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Re: Any tips for getting rid of grasshoppers?

Encouraging birds in the garden is helpful against a lot of pests. Be sure you have a bird bath, bird houses, bird feeders (even seed eaters eat insects part of the time).
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gunsmokex
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Re: Any tips for getting rid of grasshoppers?

Artemesia wrote:I used to live and garden in South Dakota, so I know exactly what you are going through. I found that tilling several times in the fall helps since it disturbs their larva. It especially helps to have poultry come in behind your tilling to eat the larva. Tilling again in the spring with poultry following will help to remove any remaning pupa. Planting oats and peas also helps since most of them do not like oats and peas as much.
Yes I don't know if many on here quite truly understand the amount of grasshoppers I'm dealing with. I don't really have any chickens on my farm as my dogs would most definitely eventually have them for lunch lol. Good advice though I'll definitely till the hell out of it this fall and the spring anything to put a dent in them. On the bright side they don't seem to be hurting the corn all that much, although there literally still are are hundreds of them so I'm sure they are doing more damage than I think.
imafan26 wrote:I'm lucky, I only found one grasshopper in one of my three plots, but I also found a praying mantis egg case on the fig tree, so they are on the job. The one good thing about having birds raid the garden so frequently, they love grasshoppers.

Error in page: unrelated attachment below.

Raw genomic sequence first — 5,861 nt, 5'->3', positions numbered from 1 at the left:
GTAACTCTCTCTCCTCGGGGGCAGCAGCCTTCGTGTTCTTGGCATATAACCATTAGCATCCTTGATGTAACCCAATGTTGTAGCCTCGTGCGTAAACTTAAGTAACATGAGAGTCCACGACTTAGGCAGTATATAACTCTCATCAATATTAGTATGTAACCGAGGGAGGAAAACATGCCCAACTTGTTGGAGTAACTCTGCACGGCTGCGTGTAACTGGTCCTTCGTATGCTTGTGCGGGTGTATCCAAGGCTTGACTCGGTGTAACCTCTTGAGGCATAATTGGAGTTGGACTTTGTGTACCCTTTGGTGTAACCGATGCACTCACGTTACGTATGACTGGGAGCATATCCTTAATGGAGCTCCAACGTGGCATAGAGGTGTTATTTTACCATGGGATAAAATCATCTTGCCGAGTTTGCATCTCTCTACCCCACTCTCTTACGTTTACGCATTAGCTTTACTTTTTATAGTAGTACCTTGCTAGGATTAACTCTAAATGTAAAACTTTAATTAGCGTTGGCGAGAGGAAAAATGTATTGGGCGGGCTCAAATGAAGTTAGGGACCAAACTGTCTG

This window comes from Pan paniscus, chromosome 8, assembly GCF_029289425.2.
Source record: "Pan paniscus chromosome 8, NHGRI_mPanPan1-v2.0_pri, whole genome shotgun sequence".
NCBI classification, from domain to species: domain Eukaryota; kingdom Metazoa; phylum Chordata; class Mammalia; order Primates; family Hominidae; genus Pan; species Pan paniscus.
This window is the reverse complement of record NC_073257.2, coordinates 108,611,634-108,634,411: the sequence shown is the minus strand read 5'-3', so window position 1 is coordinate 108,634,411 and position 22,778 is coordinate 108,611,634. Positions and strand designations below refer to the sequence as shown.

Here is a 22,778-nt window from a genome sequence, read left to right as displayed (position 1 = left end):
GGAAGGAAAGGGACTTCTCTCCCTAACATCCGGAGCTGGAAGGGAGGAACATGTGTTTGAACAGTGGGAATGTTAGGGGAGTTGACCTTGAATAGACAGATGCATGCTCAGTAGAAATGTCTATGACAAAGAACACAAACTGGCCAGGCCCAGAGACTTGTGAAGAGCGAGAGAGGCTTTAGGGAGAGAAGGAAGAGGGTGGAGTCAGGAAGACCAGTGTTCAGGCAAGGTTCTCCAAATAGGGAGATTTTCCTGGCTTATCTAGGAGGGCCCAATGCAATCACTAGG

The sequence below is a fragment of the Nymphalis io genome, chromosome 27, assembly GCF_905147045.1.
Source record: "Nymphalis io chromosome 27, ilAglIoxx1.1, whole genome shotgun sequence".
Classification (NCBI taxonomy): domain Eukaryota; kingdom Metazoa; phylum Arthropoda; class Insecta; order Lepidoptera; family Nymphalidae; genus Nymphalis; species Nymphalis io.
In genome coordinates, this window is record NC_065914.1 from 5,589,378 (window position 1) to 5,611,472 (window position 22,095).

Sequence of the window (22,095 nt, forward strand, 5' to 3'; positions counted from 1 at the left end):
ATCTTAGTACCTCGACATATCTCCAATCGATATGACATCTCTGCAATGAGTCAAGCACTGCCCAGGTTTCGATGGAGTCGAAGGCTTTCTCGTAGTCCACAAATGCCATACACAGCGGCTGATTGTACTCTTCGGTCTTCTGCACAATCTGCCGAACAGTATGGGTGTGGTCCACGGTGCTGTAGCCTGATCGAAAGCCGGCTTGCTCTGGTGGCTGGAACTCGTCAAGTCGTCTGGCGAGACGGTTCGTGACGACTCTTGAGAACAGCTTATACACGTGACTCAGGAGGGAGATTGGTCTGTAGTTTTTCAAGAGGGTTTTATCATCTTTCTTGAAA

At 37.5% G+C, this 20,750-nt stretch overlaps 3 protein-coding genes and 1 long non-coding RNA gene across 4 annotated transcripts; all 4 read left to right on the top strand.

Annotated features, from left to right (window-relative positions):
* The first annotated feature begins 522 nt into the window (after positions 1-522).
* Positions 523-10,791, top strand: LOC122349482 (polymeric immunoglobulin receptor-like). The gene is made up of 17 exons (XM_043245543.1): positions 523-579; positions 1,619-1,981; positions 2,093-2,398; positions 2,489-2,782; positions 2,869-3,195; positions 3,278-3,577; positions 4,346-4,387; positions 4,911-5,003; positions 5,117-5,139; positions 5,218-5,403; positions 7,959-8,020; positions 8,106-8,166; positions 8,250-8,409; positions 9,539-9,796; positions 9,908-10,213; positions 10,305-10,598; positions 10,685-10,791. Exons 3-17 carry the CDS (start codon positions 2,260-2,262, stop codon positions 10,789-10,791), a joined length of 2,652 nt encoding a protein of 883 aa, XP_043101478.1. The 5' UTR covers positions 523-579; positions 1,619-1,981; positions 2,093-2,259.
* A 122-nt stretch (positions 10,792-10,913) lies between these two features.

I'd love to have preying mantis's but I'm sure that they would never survive our winters, if they somehow did that'd be a bonus.
rainbowgardener wrote:Encouraging birds in the garden is helpful against a lot of pests. Be sure you have a bird bath, bird houses, bird feeders (even seed eaters eat insects part of the time).
Oh yes I do have a LOT of birds around the farm, I'm not sure if barn swallows eat grasshoppers or not but one day I had a Stephen King novel amount of barn swallows invading my farm lol. (here is my other post on that https://www.helpfulgardener.com/forum/vi ... 39&t=54146

But yes I have running pasture stream in the front yard and acres of shelterbelt trees including hollow dead trees for them to nest in. So I'm pretty bird friendly, not to mention my dogs keep the squirrels away. I actually set aside about 4-5 acreas of streambottom land that used to be pasture specifically for wildlife, its full of native grasses and you'd be amazed at the amount of growth I've had in the 8 or so yrs since I've done this. The birds love it and this year somehow I've got stands of wild sunflowers that are about 8-10' tall so I'm sure the birds are loving those.

I'm not too much on using bird feeders becasue some of the birdseeds have seed that I don't really want spreading about my property. Thistle seed stuff like that, I'd rather let the birds take care of themselves they've done pretty well without me so far and they keep coming back.